Wednesday, August 16, 2006
Philip Iverson was a terrific artist. I had the pleasure of moving him and several dozen of his 8’ by 4’ works on two occasions since first making his acquaintance some five years ago. Here were these unframed behemoths splintering as we brought them down four tight flights of stairs. “Oh, pshaw. Don’t worry about that,” he’d say, handling his own works with no more care than one would show a discarded toy.
Philip was a kind and confident man in those days, undeterred by the occasional seizures he suffered from. He’d been diagnosed as epileptic originally, before the tumors started appearing. His creative process was itself not unlike a controlled seizure (at least, so I am told, for I never had a chance to watch him at work). One hot summer day, he and his wife joined us at my parents' house for a swim. I don’t think anyone has ever enjoyed that pool as much as Philip did: diving, splashing, and executing cannonballs with abandon. He was such a kid, getting everything he could out of the moment.
He was a good friend, too. A fan of celtic music, he would make a point of attending my sad little acoustic gigs, and he would play the bodhran at jam sessions down at Hurley's Irish Pub (no one had the heart to tell him his rhythm was lacking – he was obviously having so much fun). Philip was an accomplished and celebrated artist, but was ever humble and supportive of whatever slim talents others had. I will miss him, as I already have been for some time; such was the toll of the cancer that was eating his brain away, bit by bit over the last two years.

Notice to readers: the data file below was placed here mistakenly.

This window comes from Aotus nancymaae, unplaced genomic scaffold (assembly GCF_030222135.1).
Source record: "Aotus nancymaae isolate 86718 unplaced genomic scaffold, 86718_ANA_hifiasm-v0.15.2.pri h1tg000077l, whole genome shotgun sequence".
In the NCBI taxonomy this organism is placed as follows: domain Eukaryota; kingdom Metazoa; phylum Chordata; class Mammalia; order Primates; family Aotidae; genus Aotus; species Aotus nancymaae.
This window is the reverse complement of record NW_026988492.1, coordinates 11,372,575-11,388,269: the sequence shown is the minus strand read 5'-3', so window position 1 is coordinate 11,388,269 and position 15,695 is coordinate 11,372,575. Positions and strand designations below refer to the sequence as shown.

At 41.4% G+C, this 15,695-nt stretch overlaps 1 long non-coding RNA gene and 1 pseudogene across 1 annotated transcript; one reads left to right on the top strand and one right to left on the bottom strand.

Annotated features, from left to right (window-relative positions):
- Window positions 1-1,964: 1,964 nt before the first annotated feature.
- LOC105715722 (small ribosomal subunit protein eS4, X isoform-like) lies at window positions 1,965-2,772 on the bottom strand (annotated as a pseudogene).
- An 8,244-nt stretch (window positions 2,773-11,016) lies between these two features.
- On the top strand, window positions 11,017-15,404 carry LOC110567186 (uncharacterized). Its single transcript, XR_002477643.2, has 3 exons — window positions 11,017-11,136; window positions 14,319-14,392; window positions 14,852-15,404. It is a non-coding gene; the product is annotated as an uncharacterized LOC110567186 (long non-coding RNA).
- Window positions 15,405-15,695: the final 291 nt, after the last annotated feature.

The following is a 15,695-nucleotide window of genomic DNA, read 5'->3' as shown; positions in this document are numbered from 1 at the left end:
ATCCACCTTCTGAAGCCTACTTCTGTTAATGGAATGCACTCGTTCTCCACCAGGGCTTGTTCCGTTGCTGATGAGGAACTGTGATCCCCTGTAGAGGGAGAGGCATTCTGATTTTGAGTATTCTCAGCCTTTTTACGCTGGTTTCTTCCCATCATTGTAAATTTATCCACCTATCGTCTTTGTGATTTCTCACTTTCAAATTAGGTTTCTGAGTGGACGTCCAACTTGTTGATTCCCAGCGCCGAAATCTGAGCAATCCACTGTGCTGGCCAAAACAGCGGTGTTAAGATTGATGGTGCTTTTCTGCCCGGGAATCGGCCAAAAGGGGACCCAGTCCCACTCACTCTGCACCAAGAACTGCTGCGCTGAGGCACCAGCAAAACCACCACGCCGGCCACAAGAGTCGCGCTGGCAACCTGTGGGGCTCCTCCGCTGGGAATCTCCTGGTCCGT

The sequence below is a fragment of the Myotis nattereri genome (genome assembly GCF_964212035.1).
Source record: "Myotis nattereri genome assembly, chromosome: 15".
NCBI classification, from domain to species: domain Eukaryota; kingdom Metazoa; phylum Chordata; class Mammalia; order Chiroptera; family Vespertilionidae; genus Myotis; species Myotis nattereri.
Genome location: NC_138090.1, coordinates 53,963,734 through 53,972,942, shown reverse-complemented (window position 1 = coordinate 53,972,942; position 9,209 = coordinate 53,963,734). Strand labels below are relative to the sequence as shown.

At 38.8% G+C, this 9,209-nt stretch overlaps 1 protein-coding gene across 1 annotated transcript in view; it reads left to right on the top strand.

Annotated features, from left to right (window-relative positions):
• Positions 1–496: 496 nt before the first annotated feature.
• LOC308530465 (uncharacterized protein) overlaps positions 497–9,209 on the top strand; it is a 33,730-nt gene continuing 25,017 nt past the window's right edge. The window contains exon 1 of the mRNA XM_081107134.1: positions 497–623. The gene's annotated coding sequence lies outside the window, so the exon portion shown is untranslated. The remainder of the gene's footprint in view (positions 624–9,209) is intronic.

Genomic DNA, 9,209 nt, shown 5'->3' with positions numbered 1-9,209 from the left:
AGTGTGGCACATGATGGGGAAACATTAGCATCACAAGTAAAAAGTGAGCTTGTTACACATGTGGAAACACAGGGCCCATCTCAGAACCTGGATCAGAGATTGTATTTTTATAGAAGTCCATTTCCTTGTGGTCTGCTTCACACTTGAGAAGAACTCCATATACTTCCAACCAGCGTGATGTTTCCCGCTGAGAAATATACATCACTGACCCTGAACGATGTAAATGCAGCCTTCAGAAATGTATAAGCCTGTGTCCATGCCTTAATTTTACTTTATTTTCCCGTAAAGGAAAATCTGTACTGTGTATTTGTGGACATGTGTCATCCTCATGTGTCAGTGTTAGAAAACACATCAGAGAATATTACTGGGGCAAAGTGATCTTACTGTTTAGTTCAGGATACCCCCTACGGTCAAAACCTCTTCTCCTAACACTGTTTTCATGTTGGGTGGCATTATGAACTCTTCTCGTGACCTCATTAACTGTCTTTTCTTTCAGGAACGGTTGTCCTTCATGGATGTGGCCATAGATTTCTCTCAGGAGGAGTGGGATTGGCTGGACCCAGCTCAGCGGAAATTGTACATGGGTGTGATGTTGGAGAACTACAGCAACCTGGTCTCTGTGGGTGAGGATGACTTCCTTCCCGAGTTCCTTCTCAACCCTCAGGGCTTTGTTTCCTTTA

Goodbye Philip. I hope wherever you are, you’re having as much fun as that day at the pool. You deserve no less.
Family will receive condolences on Friday, August 18, 2006 from 3 to 7 p.m. at le Centre funeraire Cote des Neiges, 4525 Cote des Neiges Rd, Montreal, QC. (514) 342-8000. Interior parking. Donations can be made to the Beaverbrook Art Gallery - Philip Iverson Memorial Fund (Fredericton, New Brunswick).
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Post-script (Aug. 21):Thanks for the comments, all. It was a warm-hearted, secular service and it ended in a bit of an Irish wake. Some of those closest to Philip had some charming anecdotes to recount, like the time he started sawing his pieces in half to make them fit in the trailer when heading off to his first Toronto exhibit. And how he never even off-handedly mentioned to the others in the Irish jam sessions that he was an artist. How honest and unassuming he was right up to the end. I held back tears listening to Philip's father speak. I will never get used to seeing the utter anguish of a parent who has lost a child.
For those who want to browse through some more of the Iverson porfolio, you can check out the site he put up here.